Way back when I created my LVM array for the NSLU2 I opted for USB Stick that would hold the Swap and /var/log so that the actual disks could spin down. At the time I gave the scheme quite a bit of thought because I knew that the stick would eventually fail. That is why I decided to put the data which mattered the least on the long run. Of course failing stick would bring down the whole host because Swap was there, but it was an acceptable risk. It's not like the host needs to be online 99.999% of the time =)
Today the stick started presenting with errors and since it's already been a year since I started using the stick, it's most likely breaking down. A new stick costs next to nothing and I happen to have plenty of them laying around. Time to make the switch. The good thing about picking LVM for the disks is that the process is really simple. One would think.
I plugged in the new stick, created partitions on it and ran pvcreate and vgextend to add the disk to the volume group. Next it was time to move the data.
pvmove -v /dev/oldstick /dev/newstick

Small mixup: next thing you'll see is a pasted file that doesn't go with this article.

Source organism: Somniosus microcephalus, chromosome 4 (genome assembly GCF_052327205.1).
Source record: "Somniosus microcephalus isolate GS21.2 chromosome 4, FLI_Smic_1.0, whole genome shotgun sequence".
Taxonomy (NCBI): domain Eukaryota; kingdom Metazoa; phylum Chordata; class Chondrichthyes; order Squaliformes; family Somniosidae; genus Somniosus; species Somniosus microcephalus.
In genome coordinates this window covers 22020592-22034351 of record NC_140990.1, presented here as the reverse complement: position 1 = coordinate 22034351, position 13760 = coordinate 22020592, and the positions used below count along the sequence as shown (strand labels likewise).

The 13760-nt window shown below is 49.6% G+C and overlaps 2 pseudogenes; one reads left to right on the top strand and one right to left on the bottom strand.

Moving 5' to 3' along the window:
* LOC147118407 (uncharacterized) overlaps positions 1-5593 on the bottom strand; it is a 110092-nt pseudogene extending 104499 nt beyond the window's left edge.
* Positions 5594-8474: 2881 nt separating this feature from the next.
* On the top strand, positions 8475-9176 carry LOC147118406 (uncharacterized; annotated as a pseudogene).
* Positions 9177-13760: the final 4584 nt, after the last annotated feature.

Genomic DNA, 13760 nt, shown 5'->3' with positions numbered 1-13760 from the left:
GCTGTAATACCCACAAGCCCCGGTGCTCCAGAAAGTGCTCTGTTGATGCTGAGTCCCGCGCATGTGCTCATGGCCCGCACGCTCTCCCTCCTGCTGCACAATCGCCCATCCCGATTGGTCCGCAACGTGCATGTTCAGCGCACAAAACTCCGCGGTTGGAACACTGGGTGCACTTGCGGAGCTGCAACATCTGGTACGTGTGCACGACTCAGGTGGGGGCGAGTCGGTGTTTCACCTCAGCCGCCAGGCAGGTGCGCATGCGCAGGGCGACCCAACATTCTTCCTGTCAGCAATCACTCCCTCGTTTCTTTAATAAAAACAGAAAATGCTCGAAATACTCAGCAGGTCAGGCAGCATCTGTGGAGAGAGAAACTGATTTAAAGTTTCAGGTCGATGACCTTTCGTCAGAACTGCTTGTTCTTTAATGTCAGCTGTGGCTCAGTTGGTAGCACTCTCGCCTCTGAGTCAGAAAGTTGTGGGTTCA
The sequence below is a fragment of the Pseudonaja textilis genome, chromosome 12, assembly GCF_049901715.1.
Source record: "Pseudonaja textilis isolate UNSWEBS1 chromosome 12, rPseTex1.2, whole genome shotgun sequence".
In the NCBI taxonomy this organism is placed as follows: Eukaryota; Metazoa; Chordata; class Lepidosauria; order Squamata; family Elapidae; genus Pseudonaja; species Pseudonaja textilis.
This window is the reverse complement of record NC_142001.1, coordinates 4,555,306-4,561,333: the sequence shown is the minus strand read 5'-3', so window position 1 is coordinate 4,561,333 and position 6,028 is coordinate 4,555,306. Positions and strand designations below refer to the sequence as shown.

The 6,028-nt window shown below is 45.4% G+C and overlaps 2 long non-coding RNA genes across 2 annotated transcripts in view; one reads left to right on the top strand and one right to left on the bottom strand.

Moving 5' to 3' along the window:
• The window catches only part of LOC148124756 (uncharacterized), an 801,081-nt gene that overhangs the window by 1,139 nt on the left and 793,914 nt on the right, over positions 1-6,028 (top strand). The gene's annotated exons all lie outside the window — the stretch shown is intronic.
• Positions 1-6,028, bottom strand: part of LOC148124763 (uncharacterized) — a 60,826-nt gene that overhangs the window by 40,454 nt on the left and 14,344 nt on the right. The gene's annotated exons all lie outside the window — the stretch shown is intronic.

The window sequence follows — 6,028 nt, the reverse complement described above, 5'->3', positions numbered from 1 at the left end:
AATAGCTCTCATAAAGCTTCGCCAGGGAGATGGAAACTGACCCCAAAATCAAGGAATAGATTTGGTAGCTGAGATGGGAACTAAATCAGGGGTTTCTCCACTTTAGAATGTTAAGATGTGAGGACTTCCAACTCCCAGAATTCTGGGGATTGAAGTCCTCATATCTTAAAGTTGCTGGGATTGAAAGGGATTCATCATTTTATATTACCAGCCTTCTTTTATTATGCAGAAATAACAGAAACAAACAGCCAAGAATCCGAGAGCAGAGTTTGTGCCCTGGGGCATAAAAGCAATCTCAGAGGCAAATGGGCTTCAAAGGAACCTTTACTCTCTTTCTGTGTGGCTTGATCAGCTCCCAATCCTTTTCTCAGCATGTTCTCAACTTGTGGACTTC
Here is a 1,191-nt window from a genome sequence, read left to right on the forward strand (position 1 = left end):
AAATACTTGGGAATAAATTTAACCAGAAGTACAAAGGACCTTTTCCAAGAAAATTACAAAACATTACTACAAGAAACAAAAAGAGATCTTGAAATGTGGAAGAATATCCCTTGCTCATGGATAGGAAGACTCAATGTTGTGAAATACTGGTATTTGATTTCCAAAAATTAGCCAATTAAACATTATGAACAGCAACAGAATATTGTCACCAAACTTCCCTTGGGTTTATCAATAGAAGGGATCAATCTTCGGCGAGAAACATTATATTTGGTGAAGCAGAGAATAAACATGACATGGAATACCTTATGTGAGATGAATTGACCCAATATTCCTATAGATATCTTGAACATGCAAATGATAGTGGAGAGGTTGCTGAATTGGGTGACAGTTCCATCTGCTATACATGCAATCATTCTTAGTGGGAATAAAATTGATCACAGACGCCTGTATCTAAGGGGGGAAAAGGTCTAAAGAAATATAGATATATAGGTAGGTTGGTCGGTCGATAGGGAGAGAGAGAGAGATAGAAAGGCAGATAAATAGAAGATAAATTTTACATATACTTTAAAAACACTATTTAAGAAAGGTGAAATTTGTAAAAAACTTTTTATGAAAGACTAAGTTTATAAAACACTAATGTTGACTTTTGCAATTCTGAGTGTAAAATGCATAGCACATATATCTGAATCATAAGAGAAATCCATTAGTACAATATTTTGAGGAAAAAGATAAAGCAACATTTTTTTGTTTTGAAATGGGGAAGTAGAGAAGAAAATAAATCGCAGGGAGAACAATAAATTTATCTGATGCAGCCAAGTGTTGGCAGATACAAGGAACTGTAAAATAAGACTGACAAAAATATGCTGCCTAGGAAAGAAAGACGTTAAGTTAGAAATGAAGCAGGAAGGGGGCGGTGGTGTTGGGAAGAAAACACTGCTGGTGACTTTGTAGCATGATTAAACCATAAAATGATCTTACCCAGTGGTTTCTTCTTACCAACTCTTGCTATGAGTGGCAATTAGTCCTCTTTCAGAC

After this it should be a matter of vgreduce and we should be all set. Well, it's not as easy as that. Usually this would be the case since not too many use LVM mirroring. The thing is that pvmove doesn't know how to move mirrored drives. Which normally isn't a problem. You just reduce the mirror and extend it to the new drive. But in my case the mirror log is the one that is blocking my move. LVM handles mirrors by writing a log partition which requires a 3rd drive for a normal 2 drive mirror. There is a way around this, by keeping the log in the memory which I didn't want to because of the limited RAM.
LVM is capable of converting between mirrored and unmirrored logical volumes quite easily, but it's time consuming process to re-create the mirror. It's not like I'm in a hurry, but it still seemed too much. The solution is to convert the log in to an in-memory log, removing the old drive and converting the logs back to persistent disk logs.
lvconvert -m1 --corelog /dev/vg00/Vol1 vgreduce vg00 /dev/oldstick lvconvert -m1 /dev/vg00/Vol1
It's pretty much the same amount of work to run that instead of removing the mirror and recreating it.
As for me, I have a working array again. The old stick has been dealt with (it's no longer operational and life is back to normal.